Viewing page 21 of 38

DAVID H. McCULLOCH
Pioneer Test Pilot Flying Boat Instructor

David H. McCulloch was born at Port Royal, Pennsylvania April 23, 1891. Information is lacking concerning his early life and education, but evidently he was born of wealthy parents.

While on a visit to Hammondsport, New York, to visit the Hildreth family during the late summer of 1912, McCulloch was fascinated by the flying of Curtiss water planes on Lake Keuka and had some rides in a flying boat. He was so completely impressed by the sport that he enrolled for instruction and place on order for a boat.

He was taught to fly by Francis "Doc" Wildman and by mid-October had completed his course. Hiw new boat was delivered to him there in early December and he began flying it at once. The Curtiss persuaded him to go to South America as a sales representative to demonstrate flying boats and hydroaeroplans. "Doc" Wildman was to go with him for a short time to help get the venture started.

They sailed on December 28, 1912, with a new Curtiss flying boat and one hydroaeroplane and McCulloch expected to be on this assignment for about one year. They were to give no public exhibitions but to devote their time to government demonstrations and sales efforts. Curtiss representative Charles Champlin went ahead about one month before their departure to arrange schedules.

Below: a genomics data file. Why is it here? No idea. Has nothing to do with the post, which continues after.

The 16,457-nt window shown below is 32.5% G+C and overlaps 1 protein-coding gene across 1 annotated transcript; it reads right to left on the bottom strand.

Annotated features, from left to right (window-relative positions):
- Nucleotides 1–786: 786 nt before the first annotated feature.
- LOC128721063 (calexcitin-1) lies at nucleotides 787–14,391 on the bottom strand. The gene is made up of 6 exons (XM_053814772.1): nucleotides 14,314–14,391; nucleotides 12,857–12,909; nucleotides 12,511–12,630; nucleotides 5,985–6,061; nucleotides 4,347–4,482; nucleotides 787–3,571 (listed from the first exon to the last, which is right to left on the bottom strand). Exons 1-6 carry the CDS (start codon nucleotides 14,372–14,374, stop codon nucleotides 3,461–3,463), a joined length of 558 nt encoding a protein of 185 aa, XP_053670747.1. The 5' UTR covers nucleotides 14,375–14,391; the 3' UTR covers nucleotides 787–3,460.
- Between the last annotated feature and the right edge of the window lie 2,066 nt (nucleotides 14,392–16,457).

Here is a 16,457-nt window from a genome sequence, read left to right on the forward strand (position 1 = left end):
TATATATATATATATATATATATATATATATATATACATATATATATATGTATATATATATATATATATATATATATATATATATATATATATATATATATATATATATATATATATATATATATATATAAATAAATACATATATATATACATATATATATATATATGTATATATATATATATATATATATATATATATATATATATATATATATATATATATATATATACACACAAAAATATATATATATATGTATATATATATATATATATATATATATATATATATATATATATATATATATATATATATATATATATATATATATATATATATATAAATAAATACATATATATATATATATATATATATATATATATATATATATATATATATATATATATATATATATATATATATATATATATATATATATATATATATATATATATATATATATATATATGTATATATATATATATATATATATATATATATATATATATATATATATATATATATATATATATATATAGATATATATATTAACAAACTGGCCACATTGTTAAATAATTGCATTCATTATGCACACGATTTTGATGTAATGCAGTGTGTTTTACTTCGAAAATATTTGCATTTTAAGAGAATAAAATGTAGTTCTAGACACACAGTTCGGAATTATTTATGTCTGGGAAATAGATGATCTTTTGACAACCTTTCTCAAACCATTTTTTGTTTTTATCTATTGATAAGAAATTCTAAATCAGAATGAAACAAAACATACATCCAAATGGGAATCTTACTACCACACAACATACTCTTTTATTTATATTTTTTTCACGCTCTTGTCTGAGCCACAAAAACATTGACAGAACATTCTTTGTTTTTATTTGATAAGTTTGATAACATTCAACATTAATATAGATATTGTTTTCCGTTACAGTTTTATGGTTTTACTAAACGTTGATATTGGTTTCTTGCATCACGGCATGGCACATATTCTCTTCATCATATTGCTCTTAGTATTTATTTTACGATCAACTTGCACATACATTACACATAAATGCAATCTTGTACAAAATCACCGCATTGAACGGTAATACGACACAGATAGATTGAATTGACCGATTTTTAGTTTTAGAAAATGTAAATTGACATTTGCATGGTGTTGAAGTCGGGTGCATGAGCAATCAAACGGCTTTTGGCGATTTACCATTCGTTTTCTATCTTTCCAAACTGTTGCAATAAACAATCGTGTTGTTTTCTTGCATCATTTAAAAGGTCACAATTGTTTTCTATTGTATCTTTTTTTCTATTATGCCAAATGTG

In late January, 1913, they were in Brazil where they soon sold five flying boats. Moving on to Argentina three planes were sold in February and McCulloch was to supervise the assembly and test of these planes, with an extensive program of demonstrations and sales planned for other South American countries. On April 15th McCulloch took President Hermes da Fonesca 
Please note that the language and terminology used in this collection reflects the context and culture of the time of its creation, and may include culturally sensitive information. As an historical document, its contents may be at odds with contemporary views and terminology. The information within this collection does not reflect the views of the Smithsonian Institution, but is available in its original form to facilitate research. For questions or comments regarding sensitive content, access, and use related to this collection, please contact transcribe@si.edu.